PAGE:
Friday, March 12, 2004
ConsCom and friends discuss Parcel A over coffee
The March 9 Conservation Commission Coffee, a monthly public meeting that conducts no business and has no agenda, was taken up by a discussion of the proposed town purchase and future development of the Benfield Parcel A off South Street.
Carlisle Conservation Foundation (CCF) Chair Art Milliken distributed three maps to the approximately 20 town officials and residents, showing the 45-acre Parcel A in relation to the Estabrook woods, the proposed housing development and conservation land in the town of Acton, Spencer Brook Reservation, and the 100 additional acres the Carlisle Conservation Foundation (CCF) has saved. (See maps at carlisleconservationfoundation.org.)
Possible housing on Parcel A
To demonstrate possible land usage, 26 units were sketched on the plan, sited in the woods near the back field. Each of the two-bedroom units was assumed to be 1,000 square feet, 500 square feet on each floor. These units could be starter homes for sons and daughters of town residents.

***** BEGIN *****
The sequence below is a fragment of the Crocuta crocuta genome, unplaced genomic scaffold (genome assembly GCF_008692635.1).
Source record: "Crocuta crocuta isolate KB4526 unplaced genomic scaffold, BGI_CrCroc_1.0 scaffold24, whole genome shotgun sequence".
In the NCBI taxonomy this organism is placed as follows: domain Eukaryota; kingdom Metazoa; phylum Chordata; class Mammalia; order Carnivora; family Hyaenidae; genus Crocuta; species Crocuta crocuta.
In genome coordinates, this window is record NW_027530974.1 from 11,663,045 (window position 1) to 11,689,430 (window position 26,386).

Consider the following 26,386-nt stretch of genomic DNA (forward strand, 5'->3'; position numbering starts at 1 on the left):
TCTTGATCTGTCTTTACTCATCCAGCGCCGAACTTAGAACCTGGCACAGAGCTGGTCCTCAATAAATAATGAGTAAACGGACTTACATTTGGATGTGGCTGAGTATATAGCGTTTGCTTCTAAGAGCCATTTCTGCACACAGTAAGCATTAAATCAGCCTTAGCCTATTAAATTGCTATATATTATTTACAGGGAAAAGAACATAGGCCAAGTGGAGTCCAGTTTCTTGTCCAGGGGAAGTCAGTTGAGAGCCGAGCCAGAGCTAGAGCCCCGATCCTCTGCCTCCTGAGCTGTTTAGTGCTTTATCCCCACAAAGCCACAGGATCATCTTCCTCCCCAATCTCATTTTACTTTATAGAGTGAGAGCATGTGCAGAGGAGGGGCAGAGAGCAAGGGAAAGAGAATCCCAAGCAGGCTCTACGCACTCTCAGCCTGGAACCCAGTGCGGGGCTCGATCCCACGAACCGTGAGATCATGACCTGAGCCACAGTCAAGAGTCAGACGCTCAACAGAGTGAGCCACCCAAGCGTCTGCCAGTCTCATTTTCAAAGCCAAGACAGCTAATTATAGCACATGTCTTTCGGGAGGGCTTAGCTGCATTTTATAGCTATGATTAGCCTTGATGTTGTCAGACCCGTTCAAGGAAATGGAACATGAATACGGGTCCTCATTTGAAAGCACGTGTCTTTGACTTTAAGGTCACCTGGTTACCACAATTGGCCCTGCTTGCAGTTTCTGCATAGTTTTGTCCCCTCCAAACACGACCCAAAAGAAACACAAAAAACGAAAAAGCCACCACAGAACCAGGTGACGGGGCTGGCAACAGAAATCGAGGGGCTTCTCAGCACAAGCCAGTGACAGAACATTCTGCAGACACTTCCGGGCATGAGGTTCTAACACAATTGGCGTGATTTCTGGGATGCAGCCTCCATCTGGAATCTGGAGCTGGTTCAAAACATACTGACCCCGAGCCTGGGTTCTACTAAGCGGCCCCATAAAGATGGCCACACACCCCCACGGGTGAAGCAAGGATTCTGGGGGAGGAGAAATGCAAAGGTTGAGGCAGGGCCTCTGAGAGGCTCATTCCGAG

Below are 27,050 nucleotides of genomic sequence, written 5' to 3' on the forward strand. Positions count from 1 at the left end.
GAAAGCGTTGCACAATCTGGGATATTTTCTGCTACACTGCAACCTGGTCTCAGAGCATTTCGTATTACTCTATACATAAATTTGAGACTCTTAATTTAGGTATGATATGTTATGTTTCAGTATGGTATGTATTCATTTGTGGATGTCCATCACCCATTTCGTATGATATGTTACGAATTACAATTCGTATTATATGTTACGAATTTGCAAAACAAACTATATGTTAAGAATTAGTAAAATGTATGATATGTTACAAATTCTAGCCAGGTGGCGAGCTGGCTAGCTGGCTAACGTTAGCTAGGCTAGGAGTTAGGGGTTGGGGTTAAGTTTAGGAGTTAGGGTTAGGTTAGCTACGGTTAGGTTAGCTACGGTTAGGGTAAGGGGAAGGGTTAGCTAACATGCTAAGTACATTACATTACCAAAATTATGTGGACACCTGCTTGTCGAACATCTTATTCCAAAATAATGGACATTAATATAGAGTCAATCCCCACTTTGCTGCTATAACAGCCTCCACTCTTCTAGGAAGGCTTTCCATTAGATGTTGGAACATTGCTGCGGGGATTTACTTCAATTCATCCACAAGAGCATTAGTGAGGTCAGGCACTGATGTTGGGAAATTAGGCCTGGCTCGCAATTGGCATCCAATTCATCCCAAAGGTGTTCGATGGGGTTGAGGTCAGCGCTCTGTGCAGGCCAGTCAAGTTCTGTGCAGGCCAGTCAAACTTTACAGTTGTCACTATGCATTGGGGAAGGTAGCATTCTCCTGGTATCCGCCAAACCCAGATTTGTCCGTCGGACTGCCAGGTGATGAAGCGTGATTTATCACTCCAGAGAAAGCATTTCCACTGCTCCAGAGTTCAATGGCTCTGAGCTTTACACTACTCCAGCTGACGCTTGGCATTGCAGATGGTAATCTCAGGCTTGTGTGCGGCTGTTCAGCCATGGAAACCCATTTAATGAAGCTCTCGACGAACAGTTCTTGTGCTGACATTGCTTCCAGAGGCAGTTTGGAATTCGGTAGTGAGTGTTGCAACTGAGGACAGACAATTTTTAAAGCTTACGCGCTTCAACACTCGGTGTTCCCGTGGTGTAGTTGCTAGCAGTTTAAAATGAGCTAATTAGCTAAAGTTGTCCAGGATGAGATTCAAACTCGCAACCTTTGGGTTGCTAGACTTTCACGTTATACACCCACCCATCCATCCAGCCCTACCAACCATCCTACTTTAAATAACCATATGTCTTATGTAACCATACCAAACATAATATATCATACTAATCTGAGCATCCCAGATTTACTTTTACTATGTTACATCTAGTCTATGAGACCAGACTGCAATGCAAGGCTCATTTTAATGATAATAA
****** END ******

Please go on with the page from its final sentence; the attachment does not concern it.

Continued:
According to Milliken each block of four units would have its own well and septic system and a total of 26 units would use approximately 4 acres. "It seems to be a lot better use of land rather than 5 large houses." he said. Anne Chase Ballantine, in the audience, commented that a recent Audubon study, "Losing Ground," demonstrates there is far less impact on the environment with the use of cluster zoning. "This is counterintuitive to what is the current belief," she said. Conservation Administrator Sylvia Willard acknowledged that a typical conforming lot in Carlisle can have 10,000 square feet taken up by a house and a pool. "There is a difference between controlled and uncontrolled growth," she said.
Priorities for ball fields
Milliken said that CCF has asked the Recreation Commission to prioritize potential sites for ball fields in town, including the Banta-Davis Land, Foss Farm and Benfield Parcel A. Foss Farm does have room for one or two fields which would not conflict with the community gardens or the Pony Club. Conservation Commissioner Roy Watson pointed out that for a ball field one needs room for 24 — 30 cars and space should be laid out for off-street parking. Town conservationist Ken Harte suggested that the front field on Parcel A, on South Street, could be left open so any development would be unobtrusive to the neighbors.
© 2004 The